# How does the Forgetting curve change after repeated exposure to the same item we would like to memorise?

There has been a long debate going on on the actual form of the Forgetting curve, but my question will be about its change when we review a previously memorised fact - Unfortunately, I couldn't seem to find too much information (or perhaps I used wrong terms) on this topic.

Maybe the most up-to-date and least divisive research paper on the topic of the actual form of the Forgetting curve would be Averell, L., & Heathcote, A. (2011). The form of the forgetting curve and the fate of memories. Journal of Mathematical Psychology, which I have seen referenced here multiple times. According to it the shape of the curve is best described as $$R(t) = a + (1-a)*b*(1+t)^{-β}$$ which would yield $1$ at $t=0$ if the encoding happened without a problem (which we assume did). My concrete question would be that how the three parameter change after repeated exposure to the fact (where we assume that at this specific $t_r$ the retention increases to $1$ again). I think it is fair to assume that it is going to be yet another curve describable with a Power function starting at $t_r$ which should have a higher asymptote as the original function.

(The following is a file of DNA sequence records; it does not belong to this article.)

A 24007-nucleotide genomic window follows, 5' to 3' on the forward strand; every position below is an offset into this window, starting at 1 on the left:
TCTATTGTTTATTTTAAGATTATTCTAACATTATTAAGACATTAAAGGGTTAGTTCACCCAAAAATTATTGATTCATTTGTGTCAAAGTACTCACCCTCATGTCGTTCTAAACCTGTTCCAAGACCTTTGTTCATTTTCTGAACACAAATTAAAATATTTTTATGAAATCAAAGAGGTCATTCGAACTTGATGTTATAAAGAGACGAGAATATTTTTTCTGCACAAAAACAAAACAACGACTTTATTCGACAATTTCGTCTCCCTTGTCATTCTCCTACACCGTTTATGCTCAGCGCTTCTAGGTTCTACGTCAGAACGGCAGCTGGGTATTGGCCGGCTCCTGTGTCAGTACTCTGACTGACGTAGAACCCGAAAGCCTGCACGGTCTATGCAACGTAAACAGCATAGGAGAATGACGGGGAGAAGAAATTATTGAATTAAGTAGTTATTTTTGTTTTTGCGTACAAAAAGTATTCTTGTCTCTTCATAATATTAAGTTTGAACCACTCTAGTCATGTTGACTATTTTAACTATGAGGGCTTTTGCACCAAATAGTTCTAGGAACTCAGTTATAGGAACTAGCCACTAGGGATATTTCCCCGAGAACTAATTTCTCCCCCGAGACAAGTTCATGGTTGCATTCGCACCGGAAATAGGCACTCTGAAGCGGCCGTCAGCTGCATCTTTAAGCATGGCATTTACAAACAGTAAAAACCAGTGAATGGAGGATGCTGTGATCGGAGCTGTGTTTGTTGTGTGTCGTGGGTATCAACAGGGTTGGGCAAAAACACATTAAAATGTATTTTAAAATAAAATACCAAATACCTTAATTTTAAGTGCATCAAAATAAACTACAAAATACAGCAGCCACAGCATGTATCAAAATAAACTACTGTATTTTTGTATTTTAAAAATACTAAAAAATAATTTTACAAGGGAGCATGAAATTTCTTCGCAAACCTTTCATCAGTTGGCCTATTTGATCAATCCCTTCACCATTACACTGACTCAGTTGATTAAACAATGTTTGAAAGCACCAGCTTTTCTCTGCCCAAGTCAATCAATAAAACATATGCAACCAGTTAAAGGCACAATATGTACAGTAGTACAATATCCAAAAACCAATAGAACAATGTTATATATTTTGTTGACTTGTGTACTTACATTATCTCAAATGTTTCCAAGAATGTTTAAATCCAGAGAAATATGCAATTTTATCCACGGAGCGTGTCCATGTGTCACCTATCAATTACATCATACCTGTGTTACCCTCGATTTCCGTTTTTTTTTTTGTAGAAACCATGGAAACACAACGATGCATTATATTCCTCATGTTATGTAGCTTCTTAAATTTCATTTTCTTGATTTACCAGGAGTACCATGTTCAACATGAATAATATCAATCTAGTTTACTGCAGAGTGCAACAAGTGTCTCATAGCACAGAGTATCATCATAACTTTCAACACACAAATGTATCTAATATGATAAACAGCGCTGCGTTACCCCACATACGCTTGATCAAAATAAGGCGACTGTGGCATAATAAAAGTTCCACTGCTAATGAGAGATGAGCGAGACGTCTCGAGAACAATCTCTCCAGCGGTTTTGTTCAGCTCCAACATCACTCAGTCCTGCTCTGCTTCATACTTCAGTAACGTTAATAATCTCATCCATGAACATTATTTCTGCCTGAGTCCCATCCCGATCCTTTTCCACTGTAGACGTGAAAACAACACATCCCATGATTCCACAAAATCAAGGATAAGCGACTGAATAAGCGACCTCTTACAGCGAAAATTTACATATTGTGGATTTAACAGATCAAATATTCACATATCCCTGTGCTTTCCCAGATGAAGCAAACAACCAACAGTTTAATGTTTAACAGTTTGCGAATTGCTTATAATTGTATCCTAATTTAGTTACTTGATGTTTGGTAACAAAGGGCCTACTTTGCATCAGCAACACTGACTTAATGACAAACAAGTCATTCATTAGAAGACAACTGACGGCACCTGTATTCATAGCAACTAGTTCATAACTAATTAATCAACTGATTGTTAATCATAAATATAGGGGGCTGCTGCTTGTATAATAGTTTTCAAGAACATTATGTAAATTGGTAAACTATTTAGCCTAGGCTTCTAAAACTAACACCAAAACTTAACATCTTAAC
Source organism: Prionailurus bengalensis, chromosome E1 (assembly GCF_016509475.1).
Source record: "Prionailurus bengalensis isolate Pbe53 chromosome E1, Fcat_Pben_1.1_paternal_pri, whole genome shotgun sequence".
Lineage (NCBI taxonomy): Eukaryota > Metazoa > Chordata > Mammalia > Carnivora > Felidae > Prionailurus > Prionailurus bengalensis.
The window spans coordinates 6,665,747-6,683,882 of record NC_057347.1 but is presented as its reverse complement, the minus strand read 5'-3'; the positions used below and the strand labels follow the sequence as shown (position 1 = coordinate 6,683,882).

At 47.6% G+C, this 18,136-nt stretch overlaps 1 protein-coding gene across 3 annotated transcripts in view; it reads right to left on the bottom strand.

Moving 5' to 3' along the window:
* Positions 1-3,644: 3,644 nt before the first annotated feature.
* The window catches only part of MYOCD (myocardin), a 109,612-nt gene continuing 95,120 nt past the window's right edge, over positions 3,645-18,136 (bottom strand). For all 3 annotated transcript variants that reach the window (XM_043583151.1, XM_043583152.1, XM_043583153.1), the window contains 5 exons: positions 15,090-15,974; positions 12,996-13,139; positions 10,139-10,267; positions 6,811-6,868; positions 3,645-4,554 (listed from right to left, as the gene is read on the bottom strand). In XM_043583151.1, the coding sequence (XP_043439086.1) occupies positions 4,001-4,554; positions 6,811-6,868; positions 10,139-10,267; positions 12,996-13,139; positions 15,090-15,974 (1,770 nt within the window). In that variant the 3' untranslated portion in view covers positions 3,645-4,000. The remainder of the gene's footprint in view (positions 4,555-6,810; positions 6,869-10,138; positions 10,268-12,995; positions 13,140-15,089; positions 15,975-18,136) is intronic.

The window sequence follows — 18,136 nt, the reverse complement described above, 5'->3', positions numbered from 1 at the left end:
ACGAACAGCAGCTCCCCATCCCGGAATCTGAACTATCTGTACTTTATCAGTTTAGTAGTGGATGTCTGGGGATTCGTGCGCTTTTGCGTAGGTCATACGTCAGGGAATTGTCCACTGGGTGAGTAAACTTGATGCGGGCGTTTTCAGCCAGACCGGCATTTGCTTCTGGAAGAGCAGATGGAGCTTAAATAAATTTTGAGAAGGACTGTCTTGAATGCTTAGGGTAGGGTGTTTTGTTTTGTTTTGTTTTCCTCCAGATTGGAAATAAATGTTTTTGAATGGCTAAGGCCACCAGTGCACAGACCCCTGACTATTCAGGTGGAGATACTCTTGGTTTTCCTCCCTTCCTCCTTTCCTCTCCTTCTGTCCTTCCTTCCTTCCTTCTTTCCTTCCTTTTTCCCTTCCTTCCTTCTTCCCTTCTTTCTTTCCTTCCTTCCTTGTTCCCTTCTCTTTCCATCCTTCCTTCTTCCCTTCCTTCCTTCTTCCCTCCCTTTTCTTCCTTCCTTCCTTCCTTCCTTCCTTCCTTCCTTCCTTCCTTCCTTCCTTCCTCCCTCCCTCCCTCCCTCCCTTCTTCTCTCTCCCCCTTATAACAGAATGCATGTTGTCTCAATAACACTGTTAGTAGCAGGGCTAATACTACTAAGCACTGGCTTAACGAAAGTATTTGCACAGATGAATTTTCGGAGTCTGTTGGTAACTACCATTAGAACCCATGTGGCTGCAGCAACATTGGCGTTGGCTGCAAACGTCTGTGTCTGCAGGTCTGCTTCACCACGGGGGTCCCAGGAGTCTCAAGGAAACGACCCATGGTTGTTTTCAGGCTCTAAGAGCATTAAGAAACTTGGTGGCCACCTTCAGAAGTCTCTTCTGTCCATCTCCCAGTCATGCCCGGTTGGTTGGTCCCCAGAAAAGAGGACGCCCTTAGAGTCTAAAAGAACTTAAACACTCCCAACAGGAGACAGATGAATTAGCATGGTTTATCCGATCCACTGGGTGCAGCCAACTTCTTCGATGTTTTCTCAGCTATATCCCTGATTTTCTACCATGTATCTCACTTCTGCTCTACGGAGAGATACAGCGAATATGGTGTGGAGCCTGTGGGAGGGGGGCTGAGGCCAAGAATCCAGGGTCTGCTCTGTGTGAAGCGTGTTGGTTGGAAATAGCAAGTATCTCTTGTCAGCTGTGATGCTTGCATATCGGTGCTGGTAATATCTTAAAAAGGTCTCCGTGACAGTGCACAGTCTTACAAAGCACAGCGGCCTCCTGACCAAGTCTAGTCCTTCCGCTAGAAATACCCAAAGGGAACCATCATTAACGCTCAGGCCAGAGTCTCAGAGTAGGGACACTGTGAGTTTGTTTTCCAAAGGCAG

A picture (although not scientific nor correct in terms of the actual form) illustrating my question has been already posted here at How are these review-forgetting curve calculated?, although for different purposes than mine.